Having built up a $500 million business with the only approved coronary stent on the US market, Johnson & Johnson's Cordis watched virtually all of it slip away to competitors who came to market with superior products. But now the company is back, with the introduction of a new line of stents, expansion into a broad line of cardio- and vascular products, and a head start in one of the most promising device areas: drug-coated stents. Cordis' goal: to be number one again.
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The story of the successful development by Cordis Corp., a Johnson & Johnson operating company, of the first drug-eluting stent, the Cypher, and its introduction this year into the US market has been well chronicled. What is not as well known is the equally successful and ground-breaking work that Cordis did in obtaining incremental reimbursement (an increase over the existing reimbursement level for bare metal coronary stents) for the Cypher stent from Medicare prior to the device receiving FDA approval. This is an interview with the person who directed Cordis' reimbursement efforts for the Cypher stent, Brian Firth, MD, PhD, VP for medical affairs and health economics, who explains how Cordis developed and implemented its reimbursement strategy for Cypher, and the implications of this approach for future new technologies.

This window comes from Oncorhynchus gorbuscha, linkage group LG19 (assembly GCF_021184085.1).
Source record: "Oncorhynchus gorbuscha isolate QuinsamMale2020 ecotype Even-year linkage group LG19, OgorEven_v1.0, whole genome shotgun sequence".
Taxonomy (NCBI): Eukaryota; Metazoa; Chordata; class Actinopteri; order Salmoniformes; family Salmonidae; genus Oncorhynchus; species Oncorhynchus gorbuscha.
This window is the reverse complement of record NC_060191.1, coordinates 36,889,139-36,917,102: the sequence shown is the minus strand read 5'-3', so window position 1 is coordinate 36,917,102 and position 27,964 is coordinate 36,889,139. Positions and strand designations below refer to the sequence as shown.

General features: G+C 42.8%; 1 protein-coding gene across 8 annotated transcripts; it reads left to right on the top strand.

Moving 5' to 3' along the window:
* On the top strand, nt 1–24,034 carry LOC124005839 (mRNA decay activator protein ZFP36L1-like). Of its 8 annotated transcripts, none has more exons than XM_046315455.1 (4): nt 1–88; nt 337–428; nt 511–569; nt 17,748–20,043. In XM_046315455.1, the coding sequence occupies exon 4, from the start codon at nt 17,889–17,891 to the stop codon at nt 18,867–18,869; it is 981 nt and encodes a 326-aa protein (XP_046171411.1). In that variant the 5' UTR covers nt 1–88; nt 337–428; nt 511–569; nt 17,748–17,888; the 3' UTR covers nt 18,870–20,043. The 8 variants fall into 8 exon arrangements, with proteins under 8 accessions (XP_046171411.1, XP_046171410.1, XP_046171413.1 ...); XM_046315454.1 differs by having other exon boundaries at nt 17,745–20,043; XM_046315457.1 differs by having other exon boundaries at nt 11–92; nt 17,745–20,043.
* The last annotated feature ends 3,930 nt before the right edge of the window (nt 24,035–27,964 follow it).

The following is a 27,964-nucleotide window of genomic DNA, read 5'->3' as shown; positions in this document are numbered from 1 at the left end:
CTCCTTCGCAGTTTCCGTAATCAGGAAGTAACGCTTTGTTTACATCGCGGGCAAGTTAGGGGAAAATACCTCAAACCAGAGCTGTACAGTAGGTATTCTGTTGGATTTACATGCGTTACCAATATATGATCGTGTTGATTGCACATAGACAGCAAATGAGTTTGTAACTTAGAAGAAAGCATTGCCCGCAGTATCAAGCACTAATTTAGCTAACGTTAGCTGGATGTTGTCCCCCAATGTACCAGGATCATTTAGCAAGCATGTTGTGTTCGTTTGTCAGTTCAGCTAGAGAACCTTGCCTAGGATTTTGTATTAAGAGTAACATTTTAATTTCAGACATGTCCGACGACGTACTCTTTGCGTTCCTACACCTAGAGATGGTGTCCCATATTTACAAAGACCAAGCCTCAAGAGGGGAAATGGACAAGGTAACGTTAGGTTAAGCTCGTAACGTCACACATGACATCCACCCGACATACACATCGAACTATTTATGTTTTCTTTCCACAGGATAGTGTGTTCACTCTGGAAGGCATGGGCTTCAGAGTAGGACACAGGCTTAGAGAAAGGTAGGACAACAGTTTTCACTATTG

For many device companies and their investors, drug-eluting stents have come to represent a kind of technological end-game, a device so successful at solving an important unmet need that all future opportunities lie elsewhere. But, in fact, there are still many important unsolved problems in interventional cardiology, not the least of which is chronic total occlusions, lesions so thick and dense that blood can't flow through the artery. That's the problem LuMend has set out to solve and it has the first US-approved device on the market. And while some question the company's timing, LuMend officials argue they couldn't be better timed, since their device and drug-eluting stents go hand in hand.
At this year's Paris Course on Revascularization, much of the discussion turned to drug-eluting stents. An important new clinical trial underscored the technology's value in reducing or eliminating restenosis. But with the product now commercially available in Europe, economic concerns are beginning to be heard loudly.